The company cited unfilled public private partnership in planning and imposition of penalties for environment destruction and reducing taxation on operators, adding that the country can have a thriving eco-tourism industry to rival destinations like Bali, Indonesia, and Costa Rica. 
They mentioned excessive taxes on operators, limited tourism infrastructure, destruction of natural resources, poaching and dynamite fishing as factors limiting the growth of the tourism sector.
Others are incoherent policies and regulations, insufficient marketing and lack of branding internationally as well as skills gap and restrictive labour laws.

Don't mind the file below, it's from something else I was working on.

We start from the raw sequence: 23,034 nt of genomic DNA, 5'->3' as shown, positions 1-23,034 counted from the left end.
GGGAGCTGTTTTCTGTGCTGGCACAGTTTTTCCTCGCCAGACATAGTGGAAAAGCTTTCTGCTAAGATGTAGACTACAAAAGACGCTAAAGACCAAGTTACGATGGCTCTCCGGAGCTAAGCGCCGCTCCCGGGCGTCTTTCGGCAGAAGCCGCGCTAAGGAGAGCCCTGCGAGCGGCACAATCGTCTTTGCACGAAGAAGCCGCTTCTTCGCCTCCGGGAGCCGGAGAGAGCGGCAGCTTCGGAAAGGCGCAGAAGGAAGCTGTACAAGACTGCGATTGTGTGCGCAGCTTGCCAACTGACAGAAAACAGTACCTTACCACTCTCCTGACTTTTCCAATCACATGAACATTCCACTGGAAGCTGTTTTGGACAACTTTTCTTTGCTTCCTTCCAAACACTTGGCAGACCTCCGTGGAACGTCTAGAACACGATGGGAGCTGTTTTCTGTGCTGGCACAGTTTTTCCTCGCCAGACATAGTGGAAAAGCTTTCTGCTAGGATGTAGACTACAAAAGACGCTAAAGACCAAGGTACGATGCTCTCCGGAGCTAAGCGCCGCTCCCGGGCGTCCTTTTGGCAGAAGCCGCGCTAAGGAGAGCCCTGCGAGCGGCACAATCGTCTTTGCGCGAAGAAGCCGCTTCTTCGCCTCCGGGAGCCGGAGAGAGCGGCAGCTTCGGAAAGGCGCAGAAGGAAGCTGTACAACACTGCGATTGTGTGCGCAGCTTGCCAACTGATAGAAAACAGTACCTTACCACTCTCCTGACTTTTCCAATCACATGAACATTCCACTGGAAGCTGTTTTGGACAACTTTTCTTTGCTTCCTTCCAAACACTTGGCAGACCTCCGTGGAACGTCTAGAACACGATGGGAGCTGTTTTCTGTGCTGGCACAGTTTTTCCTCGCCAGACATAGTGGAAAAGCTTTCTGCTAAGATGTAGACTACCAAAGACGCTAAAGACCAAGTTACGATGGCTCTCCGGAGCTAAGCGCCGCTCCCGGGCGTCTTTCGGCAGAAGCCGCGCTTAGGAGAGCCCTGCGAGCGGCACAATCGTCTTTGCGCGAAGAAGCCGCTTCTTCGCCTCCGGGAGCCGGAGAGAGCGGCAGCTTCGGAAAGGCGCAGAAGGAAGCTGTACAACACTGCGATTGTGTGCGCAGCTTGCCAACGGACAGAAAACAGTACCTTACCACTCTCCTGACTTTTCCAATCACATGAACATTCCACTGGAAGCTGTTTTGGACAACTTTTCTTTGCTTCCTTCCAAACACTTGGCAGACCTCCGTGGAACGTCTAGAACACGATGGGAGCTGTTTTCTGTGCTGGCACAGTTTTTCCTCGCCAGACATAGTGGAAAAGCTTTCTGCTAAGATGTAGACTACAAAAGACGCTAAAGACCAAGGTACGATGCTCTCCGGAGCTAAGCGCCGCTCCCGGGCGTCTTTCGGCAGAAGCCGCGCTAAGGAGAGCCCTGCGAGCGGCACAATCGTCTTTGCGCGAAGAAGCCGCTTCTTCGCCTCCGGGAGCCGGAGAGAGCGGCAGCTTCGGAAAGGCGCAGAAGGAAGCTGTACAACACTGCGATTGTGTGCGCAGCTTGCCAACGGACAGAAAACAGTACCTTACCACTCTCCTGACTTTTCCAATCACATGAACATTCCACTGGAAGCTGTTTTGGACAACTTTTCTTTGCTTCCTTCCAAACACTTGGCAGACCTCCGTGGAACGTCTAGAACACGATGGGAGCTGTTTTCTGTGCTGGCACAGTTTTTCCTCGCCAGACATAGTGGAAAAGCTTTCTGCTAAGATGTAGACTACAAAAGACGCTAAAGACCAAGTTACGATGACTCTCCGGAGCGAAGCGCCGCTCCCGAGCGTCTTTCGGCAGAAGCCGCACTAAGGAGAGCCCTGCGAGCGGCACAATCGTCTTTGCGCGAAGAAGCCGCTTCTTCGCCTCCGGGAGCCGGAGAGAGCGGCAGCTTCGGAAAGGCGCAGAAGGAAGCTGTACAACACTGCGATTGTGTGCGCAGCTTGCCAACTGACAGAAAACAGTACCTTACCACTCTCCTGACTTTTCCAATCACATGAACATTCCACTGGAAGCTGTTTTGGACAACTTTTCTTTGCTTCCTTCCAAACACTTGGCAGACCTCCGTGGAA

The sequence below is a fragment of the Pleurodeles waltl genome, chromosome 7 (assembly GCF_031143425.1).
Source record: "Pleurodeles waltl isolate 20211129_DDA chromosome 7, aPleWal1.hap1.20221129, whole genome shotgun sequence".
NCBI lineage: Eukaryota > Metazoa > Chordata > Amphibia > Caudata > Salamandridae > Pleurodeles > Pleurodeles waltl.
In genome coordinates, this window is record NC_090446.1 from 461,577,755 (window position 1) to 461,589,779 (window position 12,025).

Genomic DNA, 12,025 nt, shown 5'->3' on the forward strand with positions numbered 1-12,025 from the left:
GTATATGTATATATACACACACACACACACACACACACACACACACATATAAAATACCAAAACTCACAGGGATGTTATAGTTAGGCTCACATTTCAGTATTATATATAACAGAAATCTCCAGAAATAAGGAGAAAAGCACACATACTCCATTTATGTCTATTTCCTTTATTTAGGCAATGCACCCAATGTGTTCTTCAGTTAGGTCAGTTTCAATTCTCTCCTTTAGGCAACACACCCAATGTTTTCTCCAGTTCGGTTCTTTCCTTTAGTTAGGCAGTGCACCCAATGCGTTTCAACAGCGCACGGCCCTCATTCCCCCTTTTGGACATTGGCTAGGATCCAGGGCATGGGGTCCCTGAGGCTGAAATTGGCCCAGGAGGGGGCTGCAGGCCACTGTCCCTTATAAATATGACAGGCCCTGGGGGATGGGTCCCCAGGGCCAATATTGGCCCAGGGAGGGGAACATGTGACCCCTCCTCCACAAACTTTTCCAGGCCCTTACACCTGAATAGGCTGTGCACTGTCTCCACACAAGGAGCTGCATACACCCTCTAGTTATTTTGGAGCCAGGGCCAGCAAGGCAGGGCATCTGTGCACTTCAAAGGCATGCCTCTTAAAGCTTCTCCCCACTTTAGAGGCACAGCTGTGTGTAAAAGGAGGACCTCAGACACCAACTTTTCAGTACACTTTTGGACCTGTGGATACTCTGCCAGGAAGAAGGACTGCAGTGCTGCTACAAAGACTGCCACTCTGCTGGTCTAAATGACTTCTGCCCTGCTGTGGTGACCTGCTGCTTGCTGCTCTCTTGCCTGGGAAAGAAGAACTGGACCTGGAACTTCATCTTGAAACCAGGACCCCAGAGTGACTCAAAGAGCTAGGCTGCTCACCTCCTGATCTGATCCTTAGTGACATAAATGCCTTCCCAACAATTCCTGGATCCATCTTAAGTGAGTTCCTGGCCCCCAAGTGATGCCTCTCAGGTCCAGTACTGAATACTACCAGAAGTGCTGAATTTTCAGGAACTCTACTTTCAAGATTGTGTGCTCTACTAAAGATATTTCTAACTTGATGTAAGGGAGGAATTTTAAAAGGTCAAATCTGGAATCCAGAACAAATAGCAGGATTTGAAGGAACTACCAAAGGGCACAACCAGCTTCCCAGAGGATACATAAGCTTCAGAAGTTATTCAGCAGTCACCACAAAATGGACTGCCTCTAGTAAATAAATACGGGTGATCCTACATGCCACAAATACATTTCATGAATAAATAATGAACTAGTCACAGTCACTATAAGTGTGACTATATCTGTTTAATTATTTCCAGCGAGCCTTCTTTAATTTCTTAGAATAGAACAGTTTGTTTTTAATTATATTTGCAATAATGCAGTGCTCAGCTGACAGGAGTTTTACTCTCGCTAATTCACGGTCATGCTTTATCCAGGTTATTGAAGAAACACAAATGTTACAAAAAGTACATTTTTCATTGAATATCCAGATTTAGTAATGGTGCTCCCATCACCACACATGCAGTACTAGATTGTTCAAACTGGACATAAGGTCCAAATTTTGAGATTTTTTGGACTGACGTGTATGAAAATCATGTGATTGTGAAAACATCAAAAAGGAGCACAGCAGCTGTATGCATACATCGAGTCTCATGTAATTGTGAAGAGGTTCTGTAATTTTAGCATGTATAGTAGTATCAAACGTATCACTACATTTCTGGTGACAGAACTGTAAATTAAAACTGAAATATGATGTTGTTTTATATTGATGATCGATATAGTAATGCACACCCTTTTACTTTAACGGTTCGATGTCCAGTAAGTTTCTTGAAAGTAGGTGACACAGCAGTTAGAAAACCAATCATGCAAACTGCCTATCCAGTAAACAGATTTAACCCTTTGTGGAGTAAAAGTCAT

For his part, Gerald Bigurube from Frankfruit Zoological Society recommended that infrastructure to SGR should be improved to attract more tourists.
He said the community surrounding SGR needs to be empowered so that they do not get attracted to illegal activities in the Selous.
Private sector representation on the Tanzania Tourism Board should go up to 50 per cent, he said, as well as reduction of skills development levy to allow for increased in-house training for staff, allowing tourism services to remain VAT exempted.
Other recommendations were to declare poaching, dynamite fishing, encroachment on national parks/water sources as national security threats.
Others are to utilize public private partnership to review and revise policies, act and regulations to streamline and increase efficiency of taxes, licenses, fees and permits.